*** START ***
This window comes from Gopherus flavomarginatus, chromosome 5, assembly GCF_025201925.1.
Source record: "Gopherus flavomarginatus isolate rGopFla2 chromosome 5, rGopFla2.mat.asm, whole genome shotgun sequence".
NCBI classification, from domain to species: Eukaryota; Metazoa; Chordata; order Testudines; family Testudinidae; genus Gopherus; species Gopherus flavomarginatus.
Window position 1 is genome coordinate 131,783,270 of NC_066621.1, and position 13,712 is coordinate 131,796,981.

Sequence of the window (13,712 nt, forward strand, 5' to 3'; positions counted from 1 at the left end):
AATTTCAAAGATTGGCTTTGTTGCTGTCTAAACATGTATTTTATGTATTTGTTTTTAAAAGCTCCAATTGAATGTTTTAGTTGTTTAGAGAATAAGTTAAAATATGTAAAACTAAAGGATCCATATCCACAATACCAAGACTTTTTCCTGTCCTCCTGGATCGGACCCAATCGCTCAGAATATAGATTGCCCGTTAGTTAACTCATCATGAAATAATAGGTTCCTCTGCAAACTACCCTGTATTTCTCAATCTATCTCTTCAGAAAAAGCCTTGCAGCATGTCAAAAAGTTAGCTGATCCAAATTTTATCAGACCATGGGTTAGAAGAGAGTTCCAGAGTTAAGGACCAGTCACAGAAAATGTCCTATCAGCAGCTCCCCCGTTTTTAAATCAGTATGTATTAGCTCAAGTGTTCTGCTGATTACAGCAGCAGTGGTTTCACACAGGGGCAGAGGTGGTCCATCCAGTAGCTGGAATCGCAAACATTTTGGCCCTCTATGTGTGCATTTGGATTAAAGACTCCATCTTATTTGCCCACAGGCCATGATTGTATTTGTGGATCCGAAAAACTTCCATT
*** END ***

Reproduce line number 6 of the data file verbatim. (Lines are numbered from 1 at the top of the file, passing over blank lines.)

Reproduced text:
AATTTCAAAGATTGGCTTTGTTGCTGTCTAAACATGTATTTTATGTATTTGTTTTTAAAAGCTCCAATTGAATGTTTTAGTTGTTTAGAGAATAAGTTAAAATATGTAAAACTAAAGGATCCATATCCACAATACCAAGACTTTTTCCTGTCCTCCTGGATCGGACCCAATCGCTCAGAATATAGATTGCCCGTTAGTTAACTCATCATGAAATAATAGGTTCCTCTGCAAACTACCCTGTATTTCTCAATCTATCTCTTCAGAAAAAGCCTTGCAGCATGTCAAAAAGTTAGCTGATCCAAATTTTATCAGACCATGGGTTAGAAGAGAGTTCCAGAGTTAAGGACCAGTCACAGAAAATGTCCTATCAGCAGCTCCCCCGTTTTTAAATCAGTATGTATTAGCTCAAGTGTTCTGCTGATTACAGCAGCAGTGGTTTCACACAGGGGCAGAGGTGGTCCATCCAGTAGCTGGAATCGCAAACATTTTGGCCCTCTATGTGTGCATTTGGATTAAAGACTCCATCTTATTTGCCCACAGGCCATGATTGTATTTGTGGATCCGAAAAACTTCCATT